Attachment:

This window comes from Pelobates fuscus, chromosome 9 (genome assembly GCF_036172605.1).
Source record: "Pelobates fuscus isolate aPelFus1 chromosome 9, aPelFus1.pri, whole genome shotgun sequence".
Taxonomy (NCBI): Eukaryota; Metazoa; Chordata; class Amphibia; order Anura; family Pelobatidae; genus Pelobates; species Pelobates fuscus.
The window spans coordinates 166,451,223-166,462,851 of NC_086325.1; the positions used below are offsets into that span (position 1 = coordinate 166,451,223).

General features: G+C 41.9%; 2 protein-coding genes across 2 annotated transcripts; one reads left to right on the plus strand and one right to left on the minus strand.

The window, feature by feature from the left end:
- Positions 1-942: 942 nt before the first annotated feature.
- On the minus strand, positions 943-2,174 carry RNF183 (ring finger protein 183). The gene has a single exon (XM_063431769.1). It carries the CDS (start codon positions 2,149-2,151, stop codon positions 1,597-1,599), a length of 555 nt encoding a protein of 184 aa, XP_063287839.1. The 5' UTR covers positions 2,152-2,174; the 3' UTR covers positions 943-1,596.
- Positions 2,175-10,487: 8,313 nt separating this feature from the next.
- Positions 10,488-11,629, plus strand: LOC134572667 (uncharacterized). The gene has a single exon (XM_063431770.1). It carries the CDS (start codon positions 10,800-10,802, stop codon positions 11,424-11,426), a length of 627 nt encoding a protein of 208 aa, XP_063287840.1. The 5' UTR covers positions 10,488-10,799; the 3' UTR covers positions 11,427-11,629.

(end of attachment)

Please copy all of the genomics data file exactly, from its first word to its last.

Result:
This window comes from Pelobates fuscus, chromosome 9 (genome assembly GCF_036172605.1).
Source record: "Pelobates fuscus isolate aPelFus1 chromosome 9, aPelFus1.pri, whole genome shotgun sequence".
Taxonomy (NCBI): Eukaryota; Metazoa; Chordata; class Amphibia; order Anura; family Pelobatidae; genus Pelobates; species Pelobates fuscus.
The window spans coordinates 166,451,223-166,462,851 of NC_086325.1; the positions used below are offsets into that span (position 1 = coordinate 166,451,223).

General features: G+C 41.9%; 2 protein-coding genes across 2 annotated transcripts; one reads left to right on the plus strand and one right to left on the minus strand.

The window, feature by feature from the left end:
- Positions 1-942: 942 nt before the first annotated feature.
- On the minus strand, positions 943-2,174 carry RNF183 (ring finger protein 183). The gene has a single exon (XM_063431769.1). It carries the CDS (start codon positions 2,149-2,151, stop codon positions 1,597-1,599), a length of 555 nt encoding a protein of 184 aa, XP_063287839.1. The 5' UTR covers positions 2,152-2,174; the 3' UTR covers positions 943-1,596.
- Positions 2,175-10,487: 8,313 nt separating this feature from the next.
- Positions 10,488-11,629, plus strand: LOC134572667 (uncharacterized). The gene has a single exon (XM_063431770.1). It carries the CDS (start codon positions 10,800-10,802, stop codon positions 11,424-11,426), a length of 627 nt encoding a protein of 208 aa, XP_063287840.1. The 5' UTR covers positions 10,488-10,799; the 3' UTR covers positions 11,427-11,629.